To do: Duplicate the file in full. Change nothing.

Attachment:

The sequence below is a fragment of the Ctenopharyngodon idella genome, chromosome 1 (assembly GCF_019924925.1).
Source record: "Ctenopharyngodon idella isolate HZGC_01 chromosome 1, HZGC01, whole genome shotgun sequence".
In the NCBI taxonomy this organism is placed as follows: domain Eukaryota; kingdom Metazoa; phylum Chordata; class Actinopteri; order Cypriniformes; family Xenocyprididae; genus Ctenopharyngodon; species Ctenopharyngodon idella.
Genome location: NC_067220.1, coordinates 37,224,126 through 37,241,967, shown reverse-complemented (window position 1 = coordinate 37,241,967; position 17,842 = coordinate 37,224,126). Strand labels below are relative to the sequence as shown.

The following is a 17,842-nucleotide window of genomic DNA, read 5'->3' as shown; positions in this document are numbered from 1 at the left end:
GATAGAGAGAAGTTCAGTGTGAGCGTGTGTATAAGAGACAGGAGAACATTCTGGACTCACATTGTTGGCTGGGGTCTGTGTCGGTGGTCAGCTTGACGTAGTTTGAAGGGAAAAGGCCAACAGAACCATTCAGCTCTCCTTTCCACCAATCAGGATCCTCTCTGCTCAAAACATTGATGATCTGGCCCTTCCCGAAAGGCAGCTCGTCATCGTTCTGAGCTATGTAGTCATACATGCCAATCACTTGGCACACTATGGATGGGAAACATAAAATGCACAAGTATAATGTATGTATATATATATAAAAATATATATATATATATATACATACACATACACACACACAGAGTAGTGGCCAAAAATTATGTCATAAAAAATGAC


The sequence below is a fragment of the Ctenopharyngodon idella genome, chromosome 1 (assembly GCF_019924925.1).
Source record: "Ctenopharyngodon idella isolate HZGC_01 chromosome 1, HZGC01, whole genome shotgun sequence".
In the NCBI taxonomy this organism is placed as follows: domain Eukaryota; kingdom Metazoa; phylum Chordata; class Actinopteri; order Cypriniformes; family Xenocyprididae; genus Ctenopharyngodon; species Ctenopharyngodon idella.
Genome location: NC_067220.1, coordinates 37,224,126 through 37,241,967, shown reverse-complemented (window position 1 = coordinate 37,241,967; position 17,842 = coordinate 37,224,126). Strand labels below are relative to the sequence as shown.

The following is a 17,842-nucleotide window of genomic DNA, read 5'->3' as shown; positions in this document are numbered from 1 at the left end:
GATAGAGAGAAGTTCAGTGTGAGCGTGTGTATAAGAGACAGGAGAACATTCTGGACTCACATTGTTGGCTGGGGTCTGTGTCGGTGGTCAGCTTGACGTAGTTTGAAGGGAAAAGGCCAACAGAACCATTCAGCTCTCCTTTCCACCAATCAGGATCCTCTCTGCTCAAAACATTGATGATCTGGCCCTTCCCGAAAGGCAGCTCGTCATCGTTCTGAGCTATGTAGTCATACATGCCAATCACTTGGCACACTATGGATGGGAAACATAAAATGCACAAGTATAATGTATGTATATATATATAAAAATATATATATATATATATACATACACATACACACACACAGAGTAGTGGCCAAAAATTATGTCATAAAAAATGAC